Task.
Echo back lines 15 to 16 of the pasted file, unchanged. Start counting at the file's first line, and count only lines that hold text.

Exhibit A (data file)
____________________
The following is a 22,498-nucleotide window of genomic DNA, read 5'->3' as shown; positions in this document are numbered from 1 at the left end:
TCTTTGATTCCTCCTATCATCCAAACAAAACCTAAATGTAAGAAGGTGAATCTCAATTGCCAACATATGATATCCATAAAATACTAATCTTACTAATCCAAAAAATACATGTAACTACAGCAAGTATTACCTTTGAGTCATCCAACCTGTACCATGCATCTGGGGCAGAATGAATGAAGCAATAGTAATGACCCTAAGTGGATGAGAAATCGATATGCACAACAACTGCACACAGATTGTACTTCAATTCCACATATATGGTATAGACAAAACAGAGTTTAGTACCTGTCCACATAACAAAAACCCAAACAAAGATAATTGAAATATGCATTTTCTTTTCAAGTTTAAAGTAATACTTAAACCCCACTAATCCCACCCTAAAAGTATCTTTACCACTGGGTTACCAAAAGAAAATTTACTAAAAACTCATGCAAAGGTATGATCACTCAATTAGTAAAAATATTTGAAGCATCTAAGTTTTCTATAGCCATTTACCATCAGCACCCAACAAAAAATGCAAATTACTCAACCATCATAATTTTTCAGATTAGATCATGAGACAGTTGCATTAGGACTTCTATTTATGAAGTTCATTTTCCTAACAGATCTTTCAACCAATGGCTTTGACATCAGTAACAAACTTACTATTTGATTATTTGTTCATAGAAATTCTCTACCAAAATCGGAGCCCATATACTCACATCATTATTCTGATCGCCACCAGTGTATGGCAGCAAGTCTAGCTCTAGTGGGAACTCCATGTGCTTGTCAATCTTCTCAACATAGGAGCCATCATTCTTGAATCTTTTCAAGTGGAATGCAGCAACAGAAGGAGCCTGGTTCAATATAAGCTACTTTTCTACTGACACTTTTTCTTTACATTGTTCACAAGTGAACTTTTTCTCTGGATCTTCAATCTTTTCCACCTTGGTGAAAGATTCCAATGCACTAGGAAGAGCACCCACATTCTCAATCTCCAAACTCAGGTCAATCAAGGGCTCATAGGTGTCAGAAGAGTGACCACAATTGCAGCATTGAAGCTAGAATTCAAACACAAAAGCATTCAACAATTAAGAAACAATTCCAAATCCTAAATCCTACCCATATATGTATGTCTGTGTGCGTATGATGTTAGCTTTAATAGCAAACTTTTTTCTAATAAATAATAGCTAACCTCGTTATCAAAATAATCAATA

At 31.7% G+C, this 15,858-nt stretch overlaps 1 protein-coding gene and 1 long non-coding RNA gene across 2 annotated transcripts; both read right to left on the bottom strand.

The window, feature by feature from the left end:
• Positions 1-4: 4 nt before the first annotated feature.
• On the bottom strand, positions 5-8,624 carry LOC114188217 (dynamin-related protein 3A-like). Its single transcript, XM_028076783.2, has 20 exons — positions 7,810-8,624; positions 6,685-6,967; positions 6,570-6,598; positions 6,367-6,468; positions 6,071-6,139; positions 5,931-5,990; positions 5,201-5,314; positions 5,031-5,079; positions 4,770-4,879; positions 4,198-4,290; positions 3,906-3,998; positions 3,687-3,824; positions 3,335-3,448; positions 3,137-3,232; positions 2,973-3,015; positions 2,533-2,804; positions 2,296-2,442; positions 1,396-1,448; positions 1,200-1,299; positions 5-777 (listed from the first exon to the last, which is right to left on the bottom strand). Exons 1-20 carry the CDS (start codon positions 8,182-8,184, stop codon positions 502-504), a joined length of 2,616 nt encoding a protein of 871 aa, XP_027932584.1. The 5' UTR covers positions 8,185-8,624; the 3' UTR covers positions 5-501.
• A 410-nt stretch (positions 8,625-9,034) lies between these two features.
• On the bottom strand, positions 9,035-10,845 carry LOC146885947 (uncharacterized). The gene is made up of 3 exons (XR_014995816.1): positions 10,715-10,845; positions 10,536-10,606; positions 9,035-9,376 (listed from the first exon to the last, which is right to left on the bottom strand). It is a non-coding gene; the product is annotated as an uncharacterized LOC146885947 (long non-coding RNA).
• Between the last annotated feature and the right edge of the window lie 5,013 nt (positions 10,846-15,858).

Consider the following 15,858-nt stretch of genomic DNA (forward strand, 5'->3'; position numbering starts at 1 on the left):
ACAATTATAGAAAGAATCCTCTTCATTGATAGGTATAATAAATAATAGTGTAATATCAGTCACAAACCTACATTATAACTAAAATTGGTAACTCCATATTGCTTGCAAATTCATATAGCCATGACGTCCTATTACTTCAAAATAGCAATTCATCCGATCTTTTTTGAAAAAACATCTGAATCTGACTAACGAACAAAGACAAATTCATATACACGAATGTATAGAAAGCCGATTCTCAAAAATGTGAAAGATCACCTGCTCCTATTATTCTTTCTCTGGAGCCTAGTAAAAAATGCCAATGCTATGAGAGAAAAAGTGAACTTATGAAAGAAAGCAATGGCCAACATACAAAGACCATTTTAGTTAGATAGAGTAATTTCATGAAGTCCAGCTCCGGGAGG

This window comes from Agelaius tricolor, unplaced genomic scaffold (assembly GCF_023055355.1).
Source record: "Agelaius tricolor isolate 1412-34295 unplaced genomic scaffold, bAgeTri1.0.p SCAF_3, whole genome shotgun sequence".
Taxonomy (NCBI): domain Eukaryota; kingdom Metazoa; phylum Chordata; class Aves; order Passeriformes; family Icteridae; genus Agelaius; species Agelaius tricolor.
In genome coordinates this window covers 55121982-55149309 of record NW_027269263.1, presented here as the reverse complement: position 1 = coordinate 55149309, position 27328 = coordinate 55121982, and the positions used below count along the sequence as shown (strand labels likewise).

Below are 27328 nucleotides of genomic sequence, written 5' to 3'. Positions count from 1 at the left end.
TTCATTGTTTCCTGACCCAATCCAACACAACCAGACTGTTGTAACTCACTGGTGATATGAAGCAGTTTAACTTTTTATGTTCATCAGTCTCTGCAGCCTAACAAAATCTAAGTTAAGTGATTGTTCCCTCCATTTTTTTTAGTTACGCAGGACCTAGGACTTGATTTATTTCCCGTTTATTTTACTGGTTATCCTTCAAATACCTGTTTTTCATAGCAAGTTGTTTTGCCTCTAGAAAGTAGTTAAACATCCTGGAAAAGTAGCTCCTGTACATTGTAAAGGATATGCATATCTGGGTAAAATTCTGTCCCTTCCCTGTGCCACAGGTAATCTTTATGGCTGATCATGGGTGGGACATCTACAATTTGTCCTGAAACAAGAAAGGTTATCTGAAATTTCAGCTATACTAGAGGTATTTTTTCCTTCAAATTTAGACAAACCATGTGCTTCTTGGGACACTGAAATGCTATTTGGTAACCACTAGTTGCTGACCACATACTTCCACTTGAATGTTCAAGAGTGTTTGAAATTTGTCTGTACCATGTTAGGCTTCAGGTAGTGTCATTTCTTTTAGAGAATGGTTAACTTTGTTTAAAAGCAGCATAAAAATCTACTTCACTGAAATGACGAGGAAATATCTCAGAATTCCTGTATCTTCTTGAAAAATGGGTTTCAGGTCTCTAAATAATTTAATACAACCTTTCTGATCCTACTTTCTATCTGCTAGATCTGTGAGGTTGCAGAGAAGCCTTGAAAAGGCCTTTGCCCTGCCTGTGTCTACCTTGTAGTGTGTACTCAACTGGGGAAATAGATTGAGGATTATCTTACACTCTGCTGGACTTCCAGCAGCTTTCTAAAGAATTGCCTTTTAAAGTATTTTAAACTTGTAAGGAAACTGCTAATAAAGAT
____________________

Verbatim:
In genome coordinates this window covers 55121982-55149309 of record NW_027269263.1, presented here as the reverse complement: position 1 = coordinate 55149309, position 27328 = coordinate 55121982, and the positions used below count along the sequence as shown (strand labels likewise).

Below are 27328 nucleotides of genomic sequence, written 5' to 3'. Positions count from 1 at the left end.